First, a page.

With bacterial sexually transmitted diseases on the rise, public health experts are recommending young people to exercise caution and undergo regular screening more frequently.

Centers for Disease Control and Prevention, in a recent press release, nearly 2.3 million cases of bacterial STDs — including gonorrhea, syphilis and chlamydia — were diagnosed in 2017. 

This is an increase of 200,000 from the previous year, marking the fourth consecutive year of sharp increases in the number of cases diagnosed.

CDC recommends all adults and adolescents from ages 13 - 64 be screened for HIV at least once. It also recommends doing HIV/STI testing at least once a year, especially if one is changing sexual partners, having unprotected sex or sharing needles. Peeler’s department recommends Student Health Center, Open Door Health Services and Madison County STD Clinic, for HIV/STI testing. 

“We know that younger populations are having less sex,” said Elizabeth Peeler, the health educator at Ball State’s Office of Health, Alcohol and Drug Education. “But they tend to have sex using less condoms.” 

CDC estimates that youth from ages 15 to 24 make up just over one quarter of the sexually active population, but account for nearly half of new STI cases that occur in the U.S. every year.

According to the report, since 2013, gonorrhea diagnoses has seen a 67 percent overall increase. Moreover, there is an increasing concern about gonorrhea becoming resistant to nearly every class of antibiotics used to treat it.

The report states that primary and secondary syphilis diagnoses increased 76 percent with gay, bisexual and other men who have sex with men (MSM) making up almost 70 percent of the cases.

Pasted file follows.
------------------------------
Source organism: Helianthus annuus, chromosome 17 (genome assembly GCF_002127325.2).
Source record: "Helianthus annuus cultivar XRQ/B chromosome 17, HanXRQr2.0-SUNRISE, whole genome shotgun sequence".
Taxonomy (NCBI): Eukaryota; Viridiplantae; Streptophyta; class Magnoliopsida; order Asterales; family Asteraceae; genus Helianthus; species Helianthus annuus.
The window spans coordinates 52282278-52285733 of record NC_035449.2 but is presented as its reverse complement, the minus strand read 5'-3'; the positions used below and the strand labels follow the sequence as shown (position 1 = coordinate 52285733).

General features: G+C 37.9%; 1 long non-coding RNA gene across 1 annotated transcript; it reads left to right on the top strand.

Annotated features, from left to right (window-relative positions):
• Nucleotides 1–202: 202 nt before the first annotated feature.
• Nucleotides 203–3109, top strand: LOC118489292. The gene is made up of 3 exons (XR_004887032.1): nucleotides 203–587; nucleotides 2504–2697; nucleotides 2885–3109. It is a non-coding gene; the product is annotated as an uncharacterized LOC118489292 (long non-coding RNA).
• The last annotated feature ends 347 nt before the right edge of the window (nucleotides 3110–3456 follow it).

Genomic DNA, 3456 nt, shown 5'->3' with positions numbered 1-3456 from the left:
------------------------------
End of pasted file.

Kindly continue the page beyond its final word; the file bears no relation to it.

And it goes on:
“I think a lot of it is due to stigma and a lack of knowledge,” Peeler said. “I hear a lot from students who said they didn’t receive any medically accurate sex education.”

The CDC also said that chlamydia remains the most common condition reported to the CDC with 1.7 million cases diagnosed last year alone. Furthermore, females between the ages of 15 to 24 make up 45 percent of those cases.

In a recording from the 2018 STD Prevention Conference included in a press release from the CDC, David Harvey, the executive director of the National Coalition of STD Directors, said that federal STD funding has seen a 40 percent decrease in purchasing power since 2003. 

“That means that state and local health departments most of which depend primarily on federal funding to support their STD programs are working with budgets that are effectively of what they were 15 years ago,” he said.

Rebecca Sanders, the Infectious Disease Coordinator at the Madison County STD Clinic in Anderson, said that the clinic has not been affected as it still receives funding from the Indiana State Department of Health.

The CDC also mentions socioeconomic factors like poverty, discrimination and drug use as possible reasons for the steep rise in STDs. Peeler said that all these reasons put together create the perfect storm for a steep increase in STIs.

In order to prevent this, Ball State’s health center provides free HIV testing. 

“Last year we got to do free STI testing as well; we’re working on that for this year,” Peeler said. “STI testing at the health center costs upwards of $25.”

Students can also meet with Peeler one on one to ask “more personal questions,” she said. 

Peeler’s department also provides free barrier methods to help prevent STIs and unplanned pregnancy including male condoms, female condoms, dental dams, finger cots and lubrication, along with sexual health education information. This can be accessed at the condom shoppe and the express condom shoppe located on campus.

Contact Rohith Rao with comments at rprao@bsu.edu or on Twitter @RaoReports.